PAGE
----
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KidsWheels
Electrical, Battery & Switch help
User avatar
By gameboy
#28697
posted by: nikg
490 Posts
Posted - 07/13/2007 : 08:30:08
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I hooked up a separate brake pedal to my daughter's jeep, but my younger son rides it and doesn't really get the concept of separate brakes yet. Here's what I did

"GAS PEDAL"---center tab gets + from batteries
---normally closed tab not connected
---normally open tab goes to normally closed tab on "brake pedal"

"BRAKE PEDAL"----center tab gets connected to red switch
----normally closed tab gets wire from gas pedal
----normally open tab gets orange wire that was originally the brakes on single pedal setup. I did add a 5w 0.2 ohm resistor to this circuit to soften the braking effect.

So I disconnect the brake wire from the brake pedal and connect it to where it originally was on the gas pedal and----everything heated up real quick. The resistor and wires got extremely hot, so much that I couldn't touch them.

What's going on? Is the resistor causing the problem? I thought with no resistor the wires should have gotten even hotter, but I never had a problem before. Of course I did change two things at once (two pedals plus new resistor)
I want the vehicle to be safe, so I need help. Right now I am back to the original separate brake pedal, but I'm wondering if the brakes are applied for a long time that the wires will get really hot. I guess I need to test that and get some feedback from you guys.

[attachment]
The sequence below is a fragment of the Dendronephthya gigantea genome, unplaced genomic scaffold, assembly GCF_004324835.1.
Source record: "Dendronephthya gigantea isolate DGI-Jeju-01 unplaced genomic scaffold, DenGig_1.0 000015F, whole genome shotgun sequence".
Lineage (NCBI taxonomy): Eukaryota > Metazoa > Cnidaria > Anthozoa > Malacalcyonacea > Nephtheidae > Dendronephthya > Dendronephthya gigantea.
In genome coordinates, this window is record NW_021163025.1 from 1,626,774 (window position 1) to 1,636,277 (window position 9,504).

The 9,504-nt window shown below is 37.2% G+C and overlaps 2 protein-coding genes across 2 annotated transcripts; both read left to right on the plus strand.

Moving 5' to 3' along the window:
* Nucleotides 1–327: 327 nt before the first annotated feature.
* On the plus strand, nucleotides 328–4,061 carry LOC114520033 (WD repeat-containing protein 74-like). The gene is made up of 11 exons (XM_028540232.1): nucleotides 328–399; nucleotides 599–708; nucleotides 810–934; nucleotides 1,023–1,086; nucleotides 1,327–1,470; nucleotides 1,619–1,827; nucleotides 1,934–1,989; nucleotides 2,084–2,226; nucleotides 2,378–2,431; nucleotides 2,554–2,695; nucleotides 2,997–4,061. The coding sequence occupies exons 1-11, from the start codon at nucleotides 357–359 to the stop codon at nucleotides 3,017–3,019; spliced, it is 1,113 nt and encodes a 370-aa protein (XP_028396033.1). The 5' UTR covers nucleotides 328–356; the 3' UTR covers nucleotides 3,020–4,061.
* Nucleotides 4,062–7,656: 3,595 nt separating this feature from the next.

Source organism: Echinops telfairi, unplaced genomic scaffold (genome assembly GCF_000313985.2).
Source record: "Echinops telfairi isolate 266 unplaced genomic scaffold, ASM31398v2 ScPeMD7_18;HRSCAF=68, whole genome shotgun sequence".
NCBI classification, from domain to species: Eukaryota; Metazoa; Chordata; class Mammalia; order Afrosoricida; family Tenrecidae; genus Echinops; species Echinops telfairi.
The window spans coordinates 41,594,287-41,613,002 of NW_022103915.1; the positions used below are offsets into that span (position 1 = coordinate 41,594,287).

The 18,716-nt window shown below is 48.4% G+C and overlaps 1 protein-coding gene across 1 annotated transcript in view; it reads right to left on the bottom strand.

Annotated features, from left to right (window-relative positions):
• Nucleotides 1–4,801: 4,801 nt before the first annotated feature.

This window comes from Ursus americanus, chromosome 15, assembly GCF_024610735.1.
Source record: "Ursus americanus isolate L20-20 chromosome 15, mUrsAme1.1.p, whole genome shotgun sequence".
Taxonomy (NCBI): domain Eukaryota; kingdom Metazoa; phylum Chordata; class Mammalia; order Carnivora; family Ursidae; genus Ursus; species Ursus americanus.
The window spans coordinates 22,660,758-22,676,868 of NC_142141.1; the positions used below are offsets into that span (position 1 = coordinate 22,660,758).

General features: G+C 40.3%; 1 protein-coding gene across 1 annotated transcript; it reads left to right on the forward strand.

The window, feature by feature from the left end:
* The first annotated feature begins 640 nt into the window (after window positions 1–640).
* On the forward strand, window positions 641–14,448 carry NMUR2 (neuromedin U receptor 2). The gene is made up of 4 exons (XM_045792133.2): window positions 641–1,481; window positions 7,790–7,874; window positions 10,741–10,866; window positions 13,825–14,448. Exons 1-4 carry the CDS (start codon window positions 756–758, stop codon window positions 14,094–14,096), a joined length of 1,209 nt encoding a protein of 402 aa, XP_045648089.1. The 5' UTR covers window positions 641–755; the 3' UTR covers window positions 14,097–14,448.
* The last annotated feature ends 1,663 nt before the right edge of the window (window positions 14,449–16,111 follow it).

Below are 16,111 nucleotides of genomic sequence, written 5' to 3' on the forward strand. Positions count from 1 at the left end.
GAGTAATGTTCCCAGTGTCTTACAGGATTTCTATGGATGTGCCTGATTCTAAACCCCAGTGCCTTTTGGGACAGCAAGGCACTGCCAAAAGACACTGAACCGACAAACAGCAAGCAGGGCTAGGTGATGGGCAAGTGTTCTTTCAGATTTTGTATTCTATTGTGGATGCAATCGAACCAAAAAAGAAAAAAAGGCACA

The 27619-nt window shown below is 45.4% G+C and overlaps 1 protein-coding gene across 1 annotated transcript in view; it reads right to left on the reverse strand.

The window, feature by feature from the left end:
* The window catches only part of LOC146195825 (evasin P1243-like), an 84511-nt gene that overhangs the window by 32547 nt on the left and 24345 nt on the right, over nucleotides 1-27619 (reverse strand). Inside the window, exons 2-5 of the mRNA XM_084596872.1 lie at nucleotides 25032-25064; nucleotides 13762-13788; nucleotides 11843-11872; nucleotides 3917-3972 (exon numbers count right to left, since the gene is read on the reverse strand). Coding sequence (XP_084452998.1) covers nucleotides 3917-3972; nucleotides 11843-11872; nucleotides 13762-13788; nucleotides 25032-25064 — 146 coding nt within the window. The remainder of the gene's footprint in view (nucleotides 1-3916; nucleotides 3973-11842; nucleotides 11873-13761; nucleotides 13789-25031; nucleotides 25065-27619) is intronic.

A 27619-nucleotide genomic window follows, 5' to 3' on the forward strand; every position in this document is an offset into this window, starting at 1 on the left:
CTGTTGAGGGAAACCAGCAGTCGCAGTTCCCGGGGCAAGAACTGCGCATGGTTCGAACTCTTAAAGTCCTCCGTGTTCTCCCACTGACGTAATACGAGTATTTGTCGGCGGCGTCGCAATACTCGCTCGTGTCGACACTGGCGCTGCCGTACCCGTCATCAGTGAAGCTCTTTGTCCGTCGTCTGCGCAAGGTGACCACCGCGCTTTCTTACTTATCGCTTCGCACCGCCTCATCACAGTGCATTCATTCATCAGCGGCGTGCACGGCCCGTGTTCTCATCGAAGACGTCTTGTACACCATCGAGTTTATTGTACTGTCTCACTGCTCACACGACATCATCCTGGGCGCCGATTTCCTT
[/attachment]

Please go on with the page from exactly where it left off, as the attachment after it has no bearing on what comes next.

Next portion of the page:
Thanks
User avatar
By gameboy
#28698
posted by: swhenrik
4067 Posts
Posted - 07/13/2007 : 09:02:23
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A little hard to follow, but I see a couple possible issues...

In the stock harnesss, the battery does NOT go to the center tab on the throttle pedal, it goes to the normally open tab. The motor wires go to the center tab. The normally closed tab gets the brake wire.

Stock, the battery is connected to nothing when the pedal is released. The motors switch between being connected to the resistor when released and to the battery when pressed.

What you did when you connected the orange wire to the throttle pedal like you did, when the throttle is released, the batteries get connected to the resistor. And the motors are connected to nothing. I assume it built heat pretty fast, just sitting there.

But this should only be a problem when you connect the resistor to the throttle pedal. With the new setup, you said "center tab gets connected to red switch" What is the "red switch?" High/low or f/r switches? If I'm understanding it right, it should work. The heat issue might be because of the new resistor, or it might be normal? The orange wire is semi small, I assume to partially act as a resistor, and maybe it normally gets hot.

Here's a diagram that should work..... The dashed orange wire is optional, as is the brake on/off switch. That switch, when "on" would make it brake when the throttle is released, good for panic situations for younger ones. The switch, when "off", doesn't brake when the throttle is released, good for more experienced drivers.

No combination exists that will connect the batteries to the resistor. Also, pushing both pedals (sometimes happens when panicking) will apply the brakes.
Image
User avatar
By gameboy
#28699
posted by: nikg
490 Posts